Aegis Life Awarded Grant to Develop DNA-encoded Antibodies Against Infectious Diseases
Aegis Life and its parent company Entos Pharmaceuticals, a clinical-stage biotechnology company developing genetic medicines with its Fusogenix PLV delivery platform, have announced entering into a grant agreement with the Bill & Melinda Gates Foundation. As part of the agreement, the Foundation will provide funding support to develop the Fusogenix PLV platform for the delivery of DNA-encoded monoclonal antibodies for the treatment of infectious diseases such as HIV, influenzas, and malaria. Aegis is licensed to use Entos’ technology to develop therapeutics and vaccines for infectious diseases.
“We’re very grateful to have the support of the Bill & Melinda Gates Foundation as we develop infectious disease therapies using Fusogenix PLV technology,” said John Lewis, Ph.D., CEO of Aegis. “The ability to safely, potently, and cost-effectively deliver therapeutic antibodies for infectious diseases like HIV, influenza, and malaria could dramatically change the trajectory of these diseases which continue to pose significant public health challenges for many low-resource settings around the world.”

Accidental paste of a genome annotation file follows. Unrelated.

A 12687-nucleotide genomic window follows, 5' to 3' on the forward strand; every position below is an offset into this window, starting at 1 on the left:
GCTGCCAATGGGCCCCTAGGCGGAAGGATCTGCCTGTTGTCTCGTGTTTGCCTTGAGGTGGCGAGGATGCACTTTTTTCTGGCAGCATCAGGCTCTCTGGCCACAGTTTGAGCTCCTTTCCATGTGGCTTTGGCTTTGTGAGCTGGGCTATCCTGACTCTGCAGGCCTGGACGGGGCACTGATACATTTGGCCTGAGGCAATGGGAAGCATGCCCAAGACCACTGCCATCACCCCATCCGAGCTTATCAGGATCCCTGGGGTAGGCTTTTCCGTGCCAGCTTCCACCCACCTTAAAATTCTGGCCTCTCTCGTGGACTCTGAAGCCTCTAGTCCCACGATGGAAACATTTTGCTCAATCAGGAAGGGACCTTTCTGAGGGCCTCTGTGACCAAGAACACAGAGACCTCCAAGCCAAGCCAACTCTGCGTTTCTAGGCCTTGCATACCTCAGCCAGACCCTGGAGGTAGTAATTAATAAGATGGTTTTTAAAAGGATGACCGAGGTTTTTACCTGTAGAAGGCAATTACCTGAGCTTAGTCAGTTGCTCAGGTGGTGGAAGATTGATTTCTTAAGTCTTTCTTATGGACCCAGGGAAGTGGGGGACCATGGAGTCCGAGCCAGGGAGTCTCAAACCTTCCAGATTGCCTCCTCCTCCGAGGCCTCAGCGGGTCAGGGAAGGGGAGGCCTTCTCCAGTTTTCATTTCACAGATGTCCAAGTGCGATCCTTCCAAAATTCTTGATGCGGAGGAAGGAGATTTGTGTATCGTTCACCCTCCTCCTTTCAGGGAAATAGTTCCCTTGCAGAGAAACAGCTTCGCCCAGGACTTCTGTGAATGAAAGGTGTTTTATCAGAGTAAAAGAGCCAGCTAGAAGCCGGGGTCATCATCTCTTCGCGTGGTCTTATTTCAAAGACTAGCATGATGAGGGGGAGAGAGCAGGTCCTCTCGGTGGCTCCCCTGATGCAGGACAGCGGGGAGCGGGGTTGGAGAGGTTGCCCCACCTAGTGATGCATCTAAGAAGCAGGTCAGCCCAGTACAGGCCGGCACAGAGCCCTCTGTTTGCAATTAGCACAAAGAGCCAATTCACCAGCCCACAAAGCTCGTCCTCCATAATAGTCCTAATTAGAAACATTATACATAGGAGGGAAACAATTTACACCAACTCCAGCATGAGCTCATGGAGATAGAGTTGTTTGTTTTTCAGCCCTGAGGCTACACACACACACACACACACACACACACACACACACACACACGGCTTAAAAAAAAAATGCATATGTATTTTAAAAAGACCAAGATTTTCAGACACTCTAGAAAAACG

Recently used as an effective treatment against COVID-19, monoclonal antibody therapies are lab-made proteins that can identify and attack infectious agents similar to how the body’s natural immune response reacts. Although they are safe and effective, monoclonal antibodies are expensive to produce and administer, making these life-saving drugs inaccessible to many people in low-and middle-income countries. By utilizing the Fusogenix PLV platform to deliver DNA encoding the therapeutic antibody directly inside the patient’s cells, the antibodies are made in the patient’s body instead of the lab. This could reduce drug costs significantly and make monoclonal antibody therapies available to everyone.
According to the World Health Organization (WHO), in 2021, there were an estimated 38.4 million people living with HIV and 247 million malaria cases worldwide. An estimated 619,000 people worldwide died from malaria and devastatingly, over 75% of those deaths were children under age 5. Annual influenza epidemics are estimated to result in about 3 to 5 million cases of severe illnesses annually worldwide.
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